The French wanted in on this sugar cane as it was like what oil is today. They felt they would become wealthy from the small white granules. However, the Brits blocked the French from travelling to the Caribbean to bring home the sugar. Napoleon got very frustrated until a group of scientists found sugar beat. Sugar beat was cheaper and easier to mill, making sugar more available to the general public. With the accessibility of sugar, it then became the fuel for the industrial revolution. From here, "high tea" was invented. People used sugar as a quick source of energy to work, and because it was now cheaper, they could use it more. The working class needed to work more hours in the day to get money to live. They didn't have time to cook full meals, and slow cook cheaper cuts of meat. 

Doesn't that last paragraph sound familiar? Eating quick, readily available meals, which lack in quality, and are packed with refined sugar! Parents don't seem to have the time to cook dinners. The convenience of taking an item out of a box, throw it in the oven for 30 minutes and you have a full meal in front of you. Yes, this saves time. Yes it's easier. But no, it's not good. 

Let's look at war rations. I know things have changed since World War 2, but what I am getting at is sugar portions.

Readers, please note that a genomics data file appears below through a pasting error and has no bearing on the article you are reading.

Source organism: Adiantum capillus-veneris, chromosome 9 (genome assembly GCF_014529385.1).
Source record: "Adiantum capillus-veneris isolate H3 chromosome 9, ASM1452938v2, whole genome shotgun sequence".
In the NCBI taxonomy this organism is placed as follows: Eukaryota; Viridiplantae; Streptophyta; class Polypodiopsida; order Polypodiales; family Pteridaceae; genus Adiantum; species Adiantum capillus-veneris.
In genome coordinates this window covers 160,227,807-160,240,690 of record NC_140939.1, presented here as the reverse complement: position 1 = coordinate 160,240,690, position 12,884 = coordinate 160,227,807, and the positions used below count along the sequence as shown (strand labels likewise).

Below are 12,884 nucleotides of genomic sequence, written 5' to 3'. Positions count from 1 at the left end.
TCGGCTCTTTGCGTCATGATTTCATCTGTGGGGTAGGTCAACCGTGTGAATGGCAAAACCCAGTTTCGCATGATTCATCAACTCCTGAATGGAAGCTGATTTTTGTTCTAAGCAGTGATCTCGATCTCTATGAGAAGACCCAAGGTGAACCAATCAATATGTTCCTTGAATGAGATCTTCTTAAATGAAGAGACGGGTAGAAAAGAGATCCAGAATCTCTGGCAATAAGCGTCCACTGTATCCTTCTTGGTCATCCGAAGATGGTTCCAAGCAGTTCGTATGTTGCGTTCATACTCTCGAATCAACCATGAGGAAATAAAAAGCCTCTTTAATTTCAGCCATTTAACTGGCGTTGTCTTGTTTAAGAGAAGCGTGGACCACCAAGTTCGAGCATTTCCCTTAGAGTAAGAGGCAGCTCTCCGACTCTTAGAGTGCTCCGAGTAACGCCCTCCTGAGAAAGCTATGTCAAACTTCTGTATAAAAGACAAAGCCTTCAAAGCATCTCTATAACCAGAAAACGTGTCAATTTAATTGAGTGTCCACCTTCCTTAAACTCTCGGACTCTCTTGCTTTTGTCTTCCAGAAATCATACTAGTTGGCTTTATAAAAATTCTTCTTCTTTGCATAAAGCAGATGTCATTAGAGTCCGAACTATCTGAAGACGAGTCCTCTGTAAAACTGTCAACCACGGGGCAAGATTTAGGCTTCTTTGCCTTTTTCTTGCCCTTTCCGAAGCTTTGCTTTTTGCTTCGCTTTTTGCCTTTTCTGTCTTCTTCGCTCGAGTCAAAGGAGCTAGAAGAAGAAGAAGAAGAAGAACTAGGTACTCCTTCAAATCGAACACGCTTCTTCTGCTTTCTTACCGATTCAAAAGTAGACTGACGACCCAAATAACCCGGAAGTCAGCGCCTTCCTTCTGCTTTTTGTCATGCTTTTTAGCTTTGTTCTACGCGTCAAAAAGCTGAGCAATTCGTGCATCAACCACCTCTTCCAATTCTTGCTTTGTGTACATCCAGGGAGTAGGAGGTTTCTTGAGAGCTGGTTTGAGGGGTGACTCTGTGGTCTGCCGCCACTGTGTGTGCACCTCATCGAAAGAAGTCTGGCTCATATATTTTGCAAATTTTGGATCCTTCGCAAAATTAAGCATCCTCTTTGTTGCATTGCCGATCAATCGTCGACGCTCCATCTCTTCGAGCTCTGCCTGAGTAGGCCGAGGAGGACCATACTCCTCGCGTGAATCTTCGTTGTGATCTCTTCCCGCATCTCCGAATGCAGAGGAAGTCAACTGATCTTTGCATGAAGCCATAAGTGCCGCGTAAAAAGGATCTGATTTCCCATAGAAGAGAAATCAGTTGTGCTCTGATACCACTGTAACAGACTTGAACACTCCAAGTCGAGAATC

Under rationing, every adult was allowed 8oz (230g) a week - on average we have twice that now.

Just one bowl of a typical breakfast cereal, a serving of baked beans with lunch and a Jaffa Cake would take you over your World War II sugar ration without so much as a sprinkling of white stuff.

It's also interesting to point out that sugar is a mixture of fructose and glucose. The brain can not detect fructose as much as other food sources. So when you keep eating sweet foods, you keep eating them because they don't fill you. Because you can't detect the amount of fructose that enters the body, you eat more then needed, which then turns to fat. That's the sneaky part and leads to obesity. 

What I want is for foods to show on the front of the cover how many spoonfuls of sugar each serving amounts to. An image of a spoonful of sugar and a little X to the power of whatever amount of spoonfuls of sugar it contains. 

Since being diagnosed, I am now more aware of sugar content in foods. Walk me down an aisle in the shopping centre that doesn't have something with sugar in it. In a loaf of white bread there is 2.5 spoonfuls of sugar in it. However, it doesn't taste sweet at all, but yet we consume so much bread in this country that 2.5 spoonfuls of sugar, plus the copious amount of sugar in everything else adds up, and so too does the amount of diabetic patients. 

One cake, or bar of chocolate won't harm you, but it's the accumulative amount that will. Please be more aware of sugar content.